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Internet speeds bad for rural businesses

Small companies face losing money due to poor broadband connections after research shows more than a quarter of employees find slow internet the most frustrating part of their job.

A survey from rural internet provider Whitespace Technology found that 28.2% of office workers said slow internet was more frustrating than a lack of facilities or negative feedback.

Most companies rely heavily on applications like e-mail and the Cloud for communicating and storing important documents, with many also using video conferences and social media to keep in touch with clients or customers.

Disruptions to these online services can have a measurable impact on business while also causing negative feelings among staff. In a recent study, 70% of businesses said poor internet was hindering their efficiency and productivity and 48% struggled to connect with new customers due to a weak broadband connection.

Mark Wheeler, Chief Executive Officer at Whitespace, said: “A strong internet connection is obviously hugely important to businesses, both in terms of day-to-day operations and allowing staff to work at their full potential.

“However, in the countryside this can be challenging. The important thing is that businesses should not just accept their lot and suffer a poor connection. There are several options out there that will allow you to boost your speeds — and improve your business.”

The most common way to receive broadband in the UK is via a phone line with an ADSL connection, which uses a network of copper wires.

However, speeds slow in proportion to the distance a signal must travel over the copper.

Unfortunately, remote locations tend to miss out on any costly infrastructure updates aimed at delivering faster broadband due to their low population.

Mark added: “With a rise of online shopping over the years, it is vital for sites hosting commercial transactions to have a strong internet connection to open up new markets and maximise profits.”

Despite 24% of all registered businesses in England starting off in remote locations, recent Ofcom figures show that 17% of premises in rural areas do not have access to a good broadband connection. 

Research by Rural England and Scotland’s Rural College also found that rural companies could add up to £26 billion a year to the economy if their digital capability was fulfilled.

ENDS


Notes for Editors

For more information or additional images, please contact Rhiannon Topham:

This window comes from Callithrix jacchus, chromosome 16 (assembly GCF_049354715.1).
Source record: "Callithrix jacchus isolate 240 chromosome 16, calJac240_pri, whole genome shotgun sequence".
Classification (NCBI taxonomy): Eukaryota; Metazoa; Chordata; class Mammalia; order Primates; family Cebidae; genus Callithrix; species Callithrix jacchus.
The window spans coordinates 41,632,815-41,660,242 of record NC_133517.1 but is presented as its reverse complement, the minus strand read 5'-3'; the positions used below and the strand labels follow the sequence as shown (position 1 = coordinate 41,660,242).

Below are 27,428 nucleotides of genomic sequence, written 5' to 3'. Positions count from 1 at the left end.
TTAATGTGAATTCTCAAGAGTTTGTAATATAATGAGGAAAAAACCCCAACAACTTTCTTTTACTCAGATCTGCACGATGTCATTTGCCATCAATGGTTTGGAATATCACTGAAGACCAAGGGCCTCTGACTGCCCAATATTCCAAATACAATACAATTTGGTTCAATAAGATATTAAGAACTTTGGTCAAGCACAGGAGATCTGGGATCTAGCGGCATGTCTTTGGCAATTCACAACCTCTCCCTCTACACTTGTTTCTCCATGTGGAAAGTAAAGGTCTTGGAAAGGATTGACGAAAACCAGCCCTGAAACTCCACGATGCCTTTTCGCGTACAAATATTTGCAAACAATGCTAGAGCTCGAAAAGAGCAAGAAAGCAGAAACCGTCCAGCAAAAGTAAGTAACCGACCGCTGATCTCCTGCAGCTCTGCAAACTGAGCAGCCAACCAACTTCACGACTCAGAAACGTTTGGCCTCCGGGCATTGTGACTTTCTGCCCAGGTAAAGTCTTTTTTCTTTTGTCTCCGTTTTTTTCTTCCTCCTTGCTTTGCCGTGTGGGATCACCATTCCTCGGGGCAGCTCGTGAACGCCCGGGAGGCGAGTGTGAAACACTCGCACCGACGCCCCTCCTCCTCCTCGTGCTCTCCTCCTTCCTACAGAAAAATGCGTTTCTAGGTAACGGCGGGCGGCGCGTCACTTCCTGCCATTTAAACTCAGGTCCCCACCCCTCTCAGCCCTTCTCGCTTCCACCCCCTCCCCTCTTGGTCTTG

Tel: 0114 272 2444 / Email: rtopham@ignitioneditorial.co.uk

1.       About Whitespace

Whitespace Technology works to connect rural and remote communities through the use of TV white space (TVWS) — the name given to parts of the wireless spectrum that were freed up during the digital TV switchover. The signal can travel through permanent obstacles, such as trees and light structures, as well as terrain, achieving broadband speeds over several kilometres.

Find out more at https://whitespacetechnology.net/

2.       About broadband in the UK

In March 2018, the Government introduced a legislation for a broadband universal service obligation (USO), which aims to give eligible homes and businesses the right to request a broadband connection of 10 Mbps. 

According to Ofcom, The number of premises that cannot receive a 10 Mbps download and an upload speed of 1 Mbps had dropped to 3%, or 900,000 by January 2018, since being at 6% in 2016. This is mostly because of commercial and publicly-funded rollout programmes to deliver superfast broadband, which is currently available to 93% of UK premises.

A premise won’t be eligible for the USO connection if: 

  • broadband connection that meets the USO specifications is already available
  • if such connection will be provided by a publicly-funded rollout scheme in the next 12 months
  • if the cost of connection is over £3,400 but the premise would be given the opportunity to pay the additional costs themselves.

The Broadband Delivery UK (BDUK) plan, which is part of the Department for Digital, Culture, Media and Sport, has helped the Government accomplish its aim of 24 Mbps coverage for 95% of the UK. By 2020, they intend to extend this to at least an additional 2% of UK homes and businesses.

However, even though the coverage in England was 95.5%, in Wales it was 94.2%, in Scotland it was 93.4% and it was still only at 86.5% in Northern Ireland.

In a survey from March 2018, it was revealed that 59% of businesses still only have a standard broadband connection and only 19% had superfast coverage.

3.       About the survey

The survey commissioned by Whitespace targeted 1,000 people aged 18–65+ across the whole of the UK in October 2018.

It asked the question: ‘What frustrates you most in your office job?’

The results are as follows:

Options - Percentage (%)
Lack of conversation - 16.5
Slow or 'frozen' internet - 28.2
Negative feedback - 10.2
Poor facilities - 14.9
Under appreciation - 30.2

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